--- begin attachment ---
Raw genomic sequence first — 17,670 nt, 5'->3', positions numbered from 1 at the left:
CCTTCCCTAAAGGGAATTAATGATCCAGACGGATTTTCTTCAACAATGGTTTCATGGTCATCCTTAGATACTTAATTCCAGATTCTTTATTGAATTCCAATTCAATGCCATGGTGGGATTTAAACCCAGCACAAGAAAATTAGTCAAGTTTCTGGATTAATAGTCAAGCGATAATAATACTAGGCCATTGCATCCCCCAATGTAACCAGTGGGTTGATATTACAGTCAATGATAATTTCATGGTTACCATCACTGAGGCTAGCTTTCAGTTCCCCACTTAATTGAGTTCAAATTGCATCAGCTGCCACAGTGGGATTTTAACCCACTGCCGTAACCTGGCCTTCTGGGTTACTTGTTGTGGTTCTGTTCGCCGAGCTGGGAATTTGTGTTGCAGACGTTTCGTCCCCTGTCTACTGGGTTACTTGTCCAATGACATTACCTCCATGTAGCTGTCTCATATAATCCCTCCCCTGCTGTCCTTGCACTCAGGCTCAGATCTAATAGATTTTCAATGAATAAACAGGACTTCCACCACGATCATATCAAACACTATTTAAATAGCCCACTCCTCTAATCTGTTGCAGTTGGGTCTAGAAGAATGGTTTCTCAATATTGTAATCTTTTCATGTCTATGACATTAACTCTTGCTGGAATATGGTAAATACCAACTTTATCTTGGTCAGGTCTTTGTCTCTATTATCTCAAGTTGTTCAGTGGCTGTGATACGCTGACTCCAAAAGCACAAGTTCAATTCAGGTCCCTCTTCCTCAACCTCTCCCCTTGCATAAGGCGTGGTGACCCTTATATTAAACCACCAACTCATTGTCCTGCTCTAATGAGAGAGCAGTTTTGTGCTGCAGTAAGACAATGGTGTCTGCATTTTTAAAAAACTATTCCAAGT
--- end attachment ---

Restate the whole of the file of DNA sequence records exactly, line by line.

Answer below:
Raw genomic sequence first — 17,670 nt, 5'->3', positions numbered from 1 at the left:
CCTTCCCTAAAGGGAATTAATGATCCAGACGGATTTTCTTCAACAATGGTTTCATGGTCATCCTTAGATACTTAATTCCAGATTCTTTATTGAATTCCAATTCAATGCCATGGTGGGATTTAAACCCAGCACAAGAAAATTAGTCAAGTTTCTGGATTAATAGTCAAGCGATAATAATACTAGGCCATTGCATCCCCCAATGTAACCAGTGGGTTGATATTACAGTCAATGATAATTTCATGGTTACCATCACTGAGGCTAGCTTTCAGTTCCCCACTTAATTGAGTTCAAATTGCATCAGCTGCCACAGTGGGATTTTAACCCACTGCCGTAACCTGGCCTTCTGGGTTACTTGTTGTGGTTCTGTTCGCCGAGCTGGGAATTTGTGTTGCAGACGTTTCGTCCCCTGTCTACTGGGTTACTTGTCCAATGACATTACCTCCATGTAGCTGTCTCATATAATCCCTCCCCTGCTGTCCTTGCACTCAGGCTCAGATCTAATAGATTTTCAATGAATAAACAGGACTTCCACCACGATCATATCAAACACTATTTAAATAGCCCACTCCTCTAATCTGTTGCAGTTGGGTCTAGAAGAATGGTTTCTCAATATTGTAATCTTTTCATGTCTATGACATTAACTCTTGCTGGAATATGGTAAATACCAACTTTATCTTGGTCAGGTCTTTGTCTCTATTATCTCAAGTTGTTCAGTGGCTGTGATACGCTGACTCCAAAAGCACAAGTTCAATTCAGGTCCCTCTTCCTCAACCTCTCCCCTTGCATAAGGCGTGGTGACCCTTATATTAAACCACCAACTCATTGTCCTGCTCTAATGAGAGAGCAGTTTTGTGCTGCAGTAAGACAATGGTGTCTGCATTTTTAAAAAACTATTCCAAGT